Twitter #DataGrants winners discuss the potential impact their research holds.
We heard from three of the Twitter Data Grant winners and their plan for changing the world. Three more data grant winners took the stage today with Stu Shulman to talk about their plans to use social data in innovative ways. This panel echoed much of the previous panels academic sentiment, primarily about the importance of the data industry working with researchers to make sure that the necessary datasets get into their hands, so that innovation can thrive.
Today’s data grant winners included,Kyonari Ohtake of Japan’s National Institute of Information and Communications Technology (NICT). His plans stemmed from the massive earthquake and tsunami that hit Japan in 2011, and how to improve disaster response and communication on the government level and make sure that the right information is being spread. Tijs van den broek Tente has spent that last two years studying online communities and campaigns, such as the Movember Campaign, and their real-world impacts. His research mostly centered on whether or not social media involvement classifies as “slacktivism” or actual engagement with social issues. Finally, James Reade from the University of Reading is an economist who is interested in seeing how researchers can forecast events surrounding sporting events, and how to predict and prevent unpleasant events, such as riots or domestic abuse, that occur after an unfavorable end to a game.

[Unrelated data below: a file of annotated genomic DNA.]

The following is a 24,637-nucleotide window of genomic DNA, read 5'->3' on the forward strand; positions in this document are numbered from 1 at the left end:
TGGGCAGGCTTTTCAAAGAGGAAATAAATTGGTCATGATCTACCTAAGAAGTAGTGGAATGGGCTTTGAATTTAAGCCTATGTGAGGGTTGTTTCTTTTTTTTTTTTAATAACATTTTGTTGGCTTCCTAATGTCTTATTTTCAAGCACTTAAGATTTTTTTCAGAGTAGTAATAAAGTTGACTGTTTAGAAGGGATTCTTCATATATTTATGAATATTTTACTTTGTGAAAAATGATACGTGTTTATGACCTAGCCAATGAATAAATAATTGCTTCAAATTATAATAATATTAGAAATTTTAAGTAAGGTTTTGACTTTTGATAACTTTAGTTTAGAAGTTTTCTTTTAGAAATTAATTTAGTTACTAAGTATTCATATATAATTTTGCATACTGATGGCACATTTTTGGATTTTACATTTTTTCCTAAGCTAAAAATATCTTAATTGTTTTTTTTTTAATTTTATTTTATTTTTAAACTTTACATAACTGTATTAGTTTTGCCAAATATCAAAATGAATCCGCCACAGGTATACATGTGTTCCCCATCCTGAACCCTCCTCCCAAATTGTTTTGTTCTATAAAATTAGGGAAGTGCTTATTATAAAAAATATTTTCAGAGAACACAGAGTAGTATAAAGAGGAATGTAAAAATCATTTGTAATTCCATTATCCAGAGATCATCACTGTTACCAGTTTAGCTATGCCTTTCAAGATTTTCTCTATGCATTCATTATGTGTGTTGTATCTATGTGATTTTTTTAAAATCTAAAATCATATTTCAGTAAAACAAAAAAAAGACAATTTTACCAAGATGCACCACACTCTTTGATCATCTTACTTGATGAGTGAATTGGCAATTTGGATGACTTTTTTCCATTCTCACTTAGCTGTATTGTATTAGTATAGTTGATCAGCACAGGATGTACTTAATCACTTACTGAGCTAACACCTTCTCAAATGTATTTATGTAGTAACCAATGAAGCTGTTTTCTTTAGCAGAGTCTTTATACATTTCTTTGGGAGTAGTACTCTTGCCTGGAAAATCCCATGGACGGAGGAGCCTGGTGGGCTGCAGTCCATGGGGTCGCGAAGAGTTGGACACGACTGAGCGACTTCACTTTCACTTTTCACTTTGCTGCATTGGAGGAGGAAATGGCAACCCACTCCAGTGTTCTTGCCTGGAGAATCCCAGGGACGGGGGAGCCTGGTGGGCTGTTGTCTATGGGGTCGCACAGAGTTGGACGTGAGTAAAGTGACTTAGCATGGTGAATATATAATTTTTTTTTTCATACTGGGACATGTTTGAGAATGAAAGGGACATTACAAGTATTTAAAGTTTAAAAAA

These researchers seemed most interested in the sharing of processes and systems that the industry uses to digest and analyze such large amounts of social data. Although there is a massive amount of social data, and new ways to use it, they don’t necessarily want to reinvent the wheel with how to sift through it. The hope is to do this without losing any relevant data, and to ensure that they are able to differentiate the signal from the noise. In the case of disaster response situations, finding credible social data is critical, because rumors can quickly spread. In life or death scenarios, where people are relying on social data to stay informed about disasters, inaccurate information can be devastating.
The researchers also pointed out that the high volume of Twitter data grant proposals speaks to the need for this data for a broader audience and for an academic community, perhaps an extension of the Big Boulder Initiative, who can share academic insights and best practices to spread the academic value of social data. The panel expressed a hope for more federally funded social data based grants to help make the use of social data more accessible, credible and inclusive.